Dragon Age 2 was a fine game that we at Polish the Console really enjoyed. While it wasn’t the marvel that Dragon Age: Origins was we can’t help but feel that perhaps we may have let our expectations from BioWare get the best of us. All in all Dragon Age 2 was a good romp through the Free Marches.
Many reviewers touted the lack of diversity in the landscape as a flaw of the game (and it was) and almost irrelevance of Hawke to the story as another drawback, BioWare looked to correct some of this in Legacy. Correct it they did. What we have is an adventure through an old Grey Warden prison buried underground that holds an ancient Darkspawn. While it’s not going to be enough to elevate Dragon Age 2 to the epic heights of Dragon Age: Origins it does serve to help lend more weight to the game by further fleshing out the tale of Hawke
Since this is just an expansion we still see the same graphics, gameplay, and control. BioWare didn’t revamp the entire system. It’s just an add on and as such we will forgo droning on about them with the same cliched analogies that you’ve heard before. What will ultimately make you want to play Legacy is the question “Is the story in Legacy worth spending $10.00 on?”
Dragon Age 2: Legacy Story
In a word, yes. I believe the word I actually used to describe it to Kat was “ballstastic”. To me this was a very worthwhile purchase. Dragon Age 2: Legacy playthrough lasted me around 2.5 – 3 hours which is fairly respectable for any expansion pack. Now this was padded intermittent pausing to take my two dogs out, so for you I would imagine that it would be less. Unless you really like to stop and enjoy the scenery.
It was interesting to me to watch the tale unfold of the family Hawke. Throughout Dragon Age 2 we were constantly reminded and spent time with the matriarchal side of the lineage, the Amells. But throughout this adventure very little was ever spoken of the Hawke side. Legacy provides a brief glimpse into the other half of Hawke’s lineage, but to be honest I found myself asking “Why do I care?” They never brought it up during the main campaign of the game, at all. I mean yes they made references to Hawke’s father so we know he existed and had some relationship with his children however not once did they ever mention that the family may have some additional purpose or strange history. It felt very tacked on.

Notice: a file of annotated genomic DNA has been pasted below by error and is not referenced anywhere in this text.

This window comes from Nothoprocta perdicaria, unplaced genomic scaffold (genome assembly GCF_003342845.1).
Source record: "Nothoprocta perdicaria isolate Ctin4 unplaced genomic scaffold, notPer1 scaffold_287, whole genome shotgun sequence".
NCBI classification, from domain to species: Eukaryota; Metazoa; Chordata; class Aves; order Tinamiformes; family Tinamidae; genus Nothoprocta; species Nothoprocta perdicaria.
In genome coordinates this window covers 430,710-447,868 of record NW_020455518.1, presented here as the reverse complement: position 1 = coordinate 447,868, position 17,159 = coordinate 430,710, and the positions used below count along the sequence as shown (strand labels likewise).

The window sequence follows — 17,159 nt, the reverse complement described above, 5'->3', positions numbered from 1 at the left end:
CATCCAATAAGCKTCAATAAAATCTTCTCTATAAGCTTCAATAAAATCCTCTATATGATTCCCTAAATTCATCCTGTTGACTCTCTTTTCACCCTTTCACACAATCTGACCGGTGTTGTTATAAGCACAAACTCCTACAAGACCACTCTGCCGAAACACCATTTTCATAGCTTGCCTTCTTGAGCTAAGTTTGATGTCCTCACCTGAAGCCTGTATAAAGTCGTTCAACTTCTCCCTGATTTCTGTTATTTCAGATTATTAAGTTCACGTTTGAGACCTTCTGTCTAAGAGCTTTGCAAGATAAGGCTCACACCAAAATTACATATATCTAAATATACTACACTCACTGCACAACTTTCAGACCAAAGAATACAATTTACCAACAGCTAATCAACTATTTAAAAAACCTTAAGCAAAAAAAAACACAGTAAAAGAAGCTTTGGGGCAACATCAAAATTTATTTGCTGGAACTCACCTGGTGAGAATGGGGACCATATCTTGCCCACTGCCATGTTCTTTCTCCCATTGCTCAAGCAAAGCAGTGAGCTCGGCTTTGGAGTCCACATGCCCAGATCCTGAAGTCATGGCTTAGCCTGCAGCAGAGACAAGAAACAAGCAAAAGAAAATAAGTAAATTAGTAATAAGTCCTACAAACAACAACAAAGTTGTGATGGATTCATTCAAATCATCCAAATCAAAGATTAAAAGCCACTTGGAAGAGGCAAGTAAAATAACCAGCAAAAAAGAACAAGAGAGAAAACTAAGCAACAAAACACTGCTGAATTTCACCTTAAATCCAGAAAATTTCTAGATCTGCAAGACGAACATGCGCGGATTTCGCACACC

Now this is not to say that it was not thoroughly enjoyable and interesting. As we explored our way through this Grey Warden prison my companions continued their interesting and witty banter back and fourth that elicited more than a few chuckles. Something about Isabela saying “See, this is why I don’t wear pants,” will go a long way to produce a wry smile across a man’s face.
But they didn’t stop with just an interesting story. The weapon received is not just some obligatory “here’s a fancy new sharp killy thing.” It plays an integral role in the story. In fact without it the story itself could not proceed. It’s called “The Key” and helps Hawke to complete the task at hand. While this may not sound all that interesting what sets it apart is that as the game goes on you assign traits to it based on what you want from it. Think of it a little like the weapons in Fable III, but better implemented. It’s this aspect I would like to see them develop more in future Dragon Age 2 expansions and Dragon Age 3. It became such that I got excited when I got to upgrade my weapon because I couldn’t wait to see what was out there for me. By the end I had developed the perfect weapon for my character and would have loved to have spent a little more time with it.
Now as you can tell from trailers and various pre-release information you are once more dealing with some talking Darkspawn that were believed to be seen for the first time in Dragon Age: Origins – Awakening. This was referenced in the game by Anders (who was in my party) and questioned if there was a relation between the two. What began to unfold was a much more interesting story that also gives players some insight as to the origins of the Darkspawn altogether. This was like an unexpected present of knowledge and lore and who doesn’t love that?
While the story in Legacy isn’t going to make Dragon Age 2 a game of the year it did certainly make me feel better about Dragon Age 2 as a whole. It’s something that helps create a more complete offering. While it’s not earth shattering ground breaking by any means it’s still better than you see in some games.
For this reason we’re giving Dragon Age 2: Legacy gets a 4 out 5.